Controlling Many LEDs

“Alright, we’ve blinked one LED, should we try a second?”

In this experiment, we’re going to use what we learned in the first experiment and wire up a bunch of LEDs. Then we’re going to get them to blink in a cool pattern with code!

Building the Circuit

Similar to the previously experiment, we need our breadboard and jumper wires. However, now we will use six LEDs along with six current limiting resistors. We will makes the LEDs turn on one-by-one going left to right, and then turn them off one-by-one again going left to right.

Here’s the diagram of our circuit for reference:

Six LED circuit diagram

What You’ll Need

Prepare the following components from your kit:

  • Omega plugged into Arduino Dock
  • USB Micro-B cable for power
  • Breadboard
  • 7x Jumper wires (M-M)
  • 6x 200Ω Resistors
  • 6x LED color of your choice!

Hooking up the Components

While the individual LEDs will be connected in exactly the same way as in the first experiment, we’re going to be using the rails on the breadboard to make the wiring a little simpler. Here rails aren’t of the train variety - they’re the four vertically connected columns on each side of the breadboard. You’ll see in a second why they’re super handy.

To get started, let’s grab six LEDs and let’s do the following for each one:

  1. Plug in the LED into the breadboard across the center channel - make sure to keep the anodes and cathodes for each LED on the same sides!
  2. Connect one end of a 200Ω resistor to the cathode row, and the other end into the column marked -
    • This column will see a ton of use in complicated projects, now and in the future, we’ll call it the GND rail.

You can probably guess that the column labelled + will be used to share a power supply. We’ll be calling it the Vcc rail often in the future!

Once you’ve done the above for all six LEDs, let’s connect a jumper wire from the GND rail on the breadboard to a Ground pin on the Omega - those will be labelled GND. Since the two red and blue rails are connected vertically, what we’ve done is connect all of the LED cathodes to the Ground using just one pin on the Arduino Dock.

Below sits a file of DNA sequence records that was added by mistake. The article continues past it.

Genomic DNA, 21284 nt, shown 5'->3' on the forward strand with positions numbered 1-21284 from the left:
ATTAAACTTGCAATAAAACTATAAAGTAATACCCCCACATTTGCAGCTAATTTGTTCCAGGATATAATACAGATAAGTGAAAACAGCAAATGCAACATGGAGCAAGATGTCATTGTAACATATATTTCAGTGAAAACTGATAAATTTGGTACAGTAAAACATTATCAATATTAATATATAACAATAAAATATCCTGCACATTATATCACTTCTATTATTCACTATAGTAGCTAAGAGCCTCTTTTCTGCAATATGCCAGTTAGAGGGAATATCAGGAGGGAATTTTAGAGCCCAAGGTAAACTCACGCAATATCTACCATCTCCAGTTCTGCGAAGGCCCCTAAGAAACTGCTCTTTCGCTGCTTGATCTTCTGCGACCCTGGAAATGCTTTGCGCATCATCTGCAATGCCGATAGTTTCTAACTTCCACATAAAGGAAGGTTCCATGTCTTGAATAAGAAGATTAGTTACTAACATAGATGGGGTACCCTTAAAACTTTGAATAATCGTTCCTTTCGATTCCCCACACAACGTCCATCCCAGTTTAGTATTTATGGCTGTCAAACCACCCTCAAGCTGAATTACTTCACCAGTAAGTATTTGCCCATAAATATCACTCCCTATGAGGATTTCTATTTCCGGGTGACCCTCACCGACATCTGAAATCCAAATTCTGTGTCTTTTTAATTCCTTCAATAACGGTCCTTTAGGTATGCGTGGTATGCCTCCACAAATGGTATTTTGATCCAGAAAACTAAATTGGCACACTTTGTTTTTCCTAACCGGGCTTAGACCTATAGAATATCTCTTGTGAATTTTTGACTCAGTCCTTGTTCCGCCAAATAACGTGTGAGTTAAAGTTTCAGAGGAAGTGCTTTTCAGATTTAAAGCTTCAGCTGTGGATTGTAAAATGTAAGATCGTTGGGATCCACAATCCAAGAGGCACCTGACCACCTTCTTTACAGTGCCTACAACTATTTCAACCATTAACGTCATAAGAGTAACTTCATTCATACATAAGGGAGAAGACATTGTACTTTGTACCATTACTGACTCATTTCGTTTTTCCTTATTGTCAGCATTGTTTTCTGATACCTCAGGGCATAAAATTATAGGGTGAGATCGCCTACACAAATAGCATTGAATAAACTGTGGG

To finish off the circuit, we need to connect the anodes of our LEDs to GPIOs on the Arduino Dock. We’ll be using six digital GPIOs (9, 8, 7, 6, 5, 4) on the Arduino Dock (near the jack barrel connector).

Once your done, the circuit should look something like this:

A circuit with six LEDs

What to Expect

Your line-up of LEDs will be essentially chasing it’s tail: the left-most LED will turn on, and then the next one, and the next and so on. When all of them turn on, the left-most one will turn off, and the rest will follow suit.

Here’s what it looks like:

A Closer Look at the Code

In this code, we get getto see the difference adding more LEDs make. Turns out not too much! We use a couple of new concepts to do more things with very similar code - we declared the pins as an array, and used for-loops to do the same thing over and over again. Let’s take a look.


In the second line of our code, we defined the ledPins[] variable. It looks a little different from the variables we’ve encountered up to now. The pair of square brackets ([]) here tells the computer to make ledPins an array.

So far, we’ve interacted with int variables - representing an integer number in memory. Later, we’ll deal with char variables to represent characters. But an array isn’t really the same as those two. An array is a list of variables, with the ability to access each individual variable - they can be of any type. A single variable in an array is referred to as an element.

The ledPins array is meant to hold the GPIO pin numbers that control our LEDs. So the ledPins array will hold a bunch of integers as declared first thing in that line. In addition to that, we’re populating the array as soon as we declare it by assigning it a value of {9, 8, 7, 6, 5, 4} with the equals sign.